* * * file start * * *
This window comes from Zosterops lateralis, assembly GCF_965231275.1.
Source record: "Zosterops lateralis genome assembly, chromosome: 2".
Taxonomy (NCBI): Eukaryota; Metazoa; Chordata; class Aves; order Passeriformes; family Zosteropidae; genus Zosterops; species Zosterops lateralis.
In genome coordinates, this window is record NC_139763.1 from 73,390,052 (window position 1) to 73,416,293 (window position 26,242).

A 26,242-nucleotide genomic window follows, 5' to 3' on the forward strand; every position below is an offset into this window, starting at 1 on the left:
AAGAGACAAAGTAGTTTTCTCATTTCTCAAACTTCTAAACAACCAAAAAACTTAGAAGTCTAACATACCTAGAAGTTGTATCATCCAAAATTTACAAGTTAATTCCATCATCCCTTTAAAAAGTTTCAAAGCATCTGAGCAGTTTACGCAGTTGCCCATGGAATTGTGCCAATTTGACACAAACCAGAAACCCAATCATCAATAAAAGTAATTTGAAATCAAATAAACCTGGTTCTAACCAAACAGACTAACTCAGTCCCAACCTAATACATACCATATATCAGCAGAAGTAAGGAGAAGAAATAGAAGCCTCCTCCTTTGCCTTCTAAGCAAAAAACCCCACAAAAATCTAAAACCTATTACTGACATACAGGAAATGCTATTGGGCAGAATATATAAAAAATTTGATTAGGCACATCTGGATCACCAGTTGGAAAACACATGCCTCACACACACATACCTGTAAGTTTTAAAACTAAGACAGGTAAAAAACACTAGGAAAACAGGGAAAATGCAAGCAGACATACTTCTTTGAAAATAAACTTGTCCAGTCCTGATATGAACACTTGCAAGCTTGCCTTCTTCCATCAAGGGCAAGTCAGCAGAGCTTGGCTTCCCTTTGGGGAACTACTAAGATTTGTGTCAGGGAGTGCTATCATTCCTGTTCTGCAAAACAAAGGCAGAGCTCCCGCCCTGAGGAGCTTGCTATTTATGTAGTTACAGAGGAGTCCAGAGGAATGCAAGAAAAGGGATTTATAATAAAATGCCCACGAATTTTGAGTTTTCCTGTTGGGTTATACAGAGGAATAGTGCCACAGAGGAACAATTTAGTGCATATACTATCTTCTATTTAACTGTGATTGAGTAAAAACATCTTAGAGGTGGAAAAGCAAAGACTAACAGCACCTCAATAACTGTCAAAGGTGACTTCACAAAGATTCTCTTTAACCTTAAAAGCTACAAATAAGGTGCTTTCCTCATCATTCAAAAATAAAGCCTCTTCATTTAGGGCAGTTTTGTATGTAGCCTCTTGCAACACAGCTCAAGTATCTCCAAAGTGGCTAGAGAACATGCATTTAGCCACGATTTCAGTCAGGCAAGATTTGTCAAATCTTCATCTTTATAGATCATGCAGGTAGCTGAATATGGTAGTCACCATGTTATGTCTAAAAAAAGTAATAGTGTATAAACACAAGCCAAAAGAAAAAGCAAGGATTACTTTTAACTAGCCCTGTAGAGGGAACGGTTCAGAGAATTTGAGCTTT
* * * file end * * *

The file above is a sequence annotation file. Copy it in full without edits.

This window comes from Zosterops lateralis, assembly GCF_965231275.1.
Source record: "Zosterops lateralis genome assembly, chromosome: 2".
Taxonomy (NCBI): Eukaryota; Metazoa; Chordata; class Aves; order Passeriformes; family Zosteropidae; genus Zosterops; species Zosterops lateralis.
In genome coordinates, this window is record NC_139763.1 from 73,390,052 (window position 1) to 73,416,293 (window position 26,242).

A 26,242-nucleotide genomic window follows, 5' to 3' on the forward strand; every position below is an offset into this window, starting at 1 on the left:
AAGAGACAAAGTAGTTTTCTCATTTCTCAAACTTCTAAACAACCAAAAAACTTAGAAGTCTAACATACCTAGAAGTTGTATCATCCAAAATTTACAAGTTAATTCCATCATCCCTTTAAAAAGTTTCAAAGCATCTGAGCAGTTTACGCAGTTGCCCATGGAATTGTGCCAATTTGACACAAACCAGAAACCCAATCATCAATAAAAGTAATTTGAAATCAAATAAACCTGGTTCTAACCAAACAGACTAACTCAGTCCCAACCTAATACATACCATATATCAGCAGAAGTAAGGAGAAGAAATAGAAGCCTCCTCCTTTGCCTTCTAAGCAAAAAACCCCACAAAAATCTAAAACCTATTACTGACATACAGGAAATGCTATTGGGCAGAATATATAAAAAATTTGATTAGGCACATCTGGATCACCAGTTGGAAAACACATGCCTCACACACACATACCTGTAAGTTTTAAAACTAAGACAGGTAAAAAACACTAGGAAAACAGGGAAAATGCAAGCAGACATACTTCTTTGAAAATAAACTTGTCCAGTCCTGATATGAACACTTGCAAGCTTGCCTTCTTCCATCAAGGGCAAGTCAGCAGAGCTTGGCTTCCCTTTGGGGAACTACTAAGATTTGTGTCAGGGAGTGCTATCATTCCTGTTCTGCAAAACAAAGGCAGAGCTCCCGCCCTGAGGAGCTTGCTATTTATGTAGTTACAGAGGAGTCCAGAGGAATGCAAGAAAAGGGATTTATAATAAAATGCCCACGAATTTTGAGTTTTCCTGTTGGGTTATACAGAGGAATAGTGCCACAGAGGAACAATTTAGTGCATATACTATCTTCTATTTAACTGTGATTGAGTAAAAACATCTTAGAGGTGGAAAAGCAAAGACTAACAGCACCTCAATAACTGTCAAAGGTGACTTCACAAAGATTCTCTTTAACCTTAAAAGCTACAAATAAGGTGCTTTCCTCATCATTCAAAAATAAAGCCTCTTCATTTAGGGCAGTTTTGTATGTAGCCTCTTGCAACACAGCTCAAGTATCTCCAAAGTGGCTAGAGAACATGCATTTAGCCACGATTTCAGTCAGGCAAGATTTGTCAAATCTTCATCTTTATAGATCATGCAGGTAGCTGAATATGGTAGTCACCATGTTATGTCTAAAAAAAGTAATAGTGTATAAACACAAGCCAAAAGAAAAAGCAAGGATTACTTTTAACTAGCCCTGTAGAGGGAACGGTTCAGAGAATTTGAGCTTT